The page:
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Integrative Conservation: Steps Toward a Practice of Stewardship-Based Community Development
Ted O. Harrison
The American environmental movement is grounded in sacred values: forbearance, awe and humility. It is a movement inspired by a profound love of place and the conviction that we are responsible for the future, as well as the present.
Notwithstanding the generosity of its ethics and the passion of its poetry, contemporary American environmentalism has struggled with the place of people in nature. By its roots in transcendentalism, environmentalism has segregated the social from the ecological realm—advancing a cultural preference toward nature as an Eden-like realm separate and apart from human society.
Inspired by Aldo Leopold’s appeal to nurture a land ethic of wisdom, respect and wonder for the planet, Commonweal Conservancy was founded in 2003 to forge deep and sustaining relationships between people and nature. The organization seeks to cultivate a culture of stewardship and a spirit of belonging among people and the land they call home. Toward this end, it has been pursuing a 13,500-acre conservation-based community development initiative in northern New Mexico called the Galisteo Basin Preserve.
Growing Challenges & Humbling Epiphanies
In the latter part of the twentieth century, the leaders of the American environmental movement enjoyed extraordinary success in countless David vs. Goliath legal and regulatory battles. A class of conservation dealmakers, policy makers and philanthropists facilitated millions of acres of protective land purchases. Despite their courageous and spectacular accomplishments, the environmental warrior class cannot be relied upon as the sole and sustaining protector of Eden’s gate.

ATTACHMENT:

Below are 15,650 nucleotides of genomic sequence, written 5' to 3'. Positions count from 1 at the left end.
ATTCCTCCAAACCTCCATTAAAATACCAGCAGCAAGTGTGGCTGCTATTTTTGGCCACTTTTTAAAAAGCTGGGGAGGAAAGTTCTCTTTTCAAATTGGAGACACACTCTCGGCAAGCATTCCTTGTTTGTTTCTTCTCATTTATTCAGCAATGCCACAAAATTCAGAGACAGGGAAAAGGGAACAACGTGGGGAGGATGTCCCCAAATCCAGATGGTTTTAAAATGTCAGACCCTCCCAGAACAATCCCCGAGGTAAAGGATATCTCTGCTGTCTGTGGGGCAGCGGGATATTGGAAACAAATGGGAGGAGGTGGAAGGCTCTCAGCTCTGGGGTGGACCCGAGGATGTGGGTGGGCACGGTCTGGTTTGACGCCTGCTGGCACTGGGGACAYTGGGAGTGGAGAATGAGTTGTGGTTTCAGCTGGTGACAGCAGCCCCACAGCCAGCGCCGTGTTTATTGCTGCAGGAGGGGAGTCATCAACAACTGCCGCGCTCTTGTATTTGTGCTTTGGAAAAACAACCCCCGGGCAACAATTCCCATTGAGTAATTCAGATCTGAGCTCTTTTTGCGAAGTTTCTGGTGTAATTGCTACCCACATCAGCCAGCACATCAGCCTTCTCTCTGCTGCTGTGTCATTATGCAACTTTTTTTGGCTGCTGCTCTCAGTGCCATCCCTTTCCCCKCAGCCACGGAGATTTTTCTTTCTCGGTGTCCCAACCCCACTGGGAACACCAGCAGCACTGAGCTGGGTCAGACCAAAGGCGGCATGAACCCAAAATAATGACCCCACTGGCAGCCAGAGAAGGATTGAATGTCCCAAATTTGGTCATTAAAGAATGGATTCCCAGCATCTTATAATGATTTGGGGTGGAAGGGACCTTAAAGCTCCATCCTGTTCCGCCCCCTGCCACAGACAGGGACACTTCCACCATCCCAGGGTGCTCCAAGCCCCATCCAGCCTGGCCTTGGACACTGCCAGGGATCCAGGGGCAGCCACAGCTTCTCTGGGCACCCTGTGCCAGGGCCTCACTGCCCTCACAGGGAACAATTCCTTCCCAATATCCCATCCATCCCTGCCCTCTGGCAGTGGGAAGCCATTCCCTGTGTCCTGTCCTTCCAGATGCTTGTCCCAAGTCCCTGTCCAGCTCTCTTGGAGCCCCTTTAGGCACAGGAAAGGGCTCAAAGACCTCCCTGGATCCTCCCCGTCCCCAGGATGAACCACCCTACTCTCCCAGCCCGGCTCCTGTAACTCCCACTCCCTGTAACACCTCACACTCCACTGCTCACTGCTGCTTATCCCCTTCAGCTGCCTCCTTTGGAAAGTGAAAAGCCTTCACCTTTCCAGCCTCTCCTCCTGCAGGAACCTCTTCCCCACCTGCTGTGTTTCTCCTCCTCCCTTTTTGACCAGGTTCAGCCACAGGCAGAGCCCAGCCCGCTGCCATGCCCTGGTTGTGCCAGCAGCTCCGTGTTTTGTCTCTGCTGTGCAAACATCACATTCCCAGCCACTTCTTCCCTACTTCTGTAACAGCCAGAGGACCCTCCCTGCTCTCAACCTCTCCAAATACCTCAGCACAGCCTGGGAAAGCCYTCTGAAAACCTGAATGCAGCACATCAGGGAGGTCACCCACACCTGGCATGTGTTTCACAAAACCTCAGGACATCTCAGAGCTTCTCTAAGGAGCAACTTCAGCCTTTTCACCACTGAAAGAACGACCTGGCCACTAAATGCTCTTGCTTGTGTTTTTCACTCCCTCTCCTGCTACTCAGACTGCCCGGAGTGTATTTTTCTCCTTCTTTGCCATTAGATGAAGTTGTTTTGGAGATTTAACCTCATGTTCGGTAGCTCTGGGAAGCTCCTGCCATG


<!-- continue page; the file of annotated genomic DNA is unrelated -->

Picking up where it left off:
In the 1990s, Ecotrust founder Spencer Beebe challenged the logic and efficacy of a “purchase the planet” approach to conservation. In a statement that many of his colleagues viewed as heretical, Beebe proclaimed, “[t]he old environmental movement is over. We need to move to a new era where we find synergy and sympathy between the built and the natural environments. We need to move from a strategy of defending bits and pieces of nature to recognizing the links between a healthy community and a healthy environment.”
Since then, a growing chorus of social justice activists, conservation practitioners, and policy makers has begun to call for an increasingly subtle and mutually reinforcing practice of conservation-based community development and community-based conservation.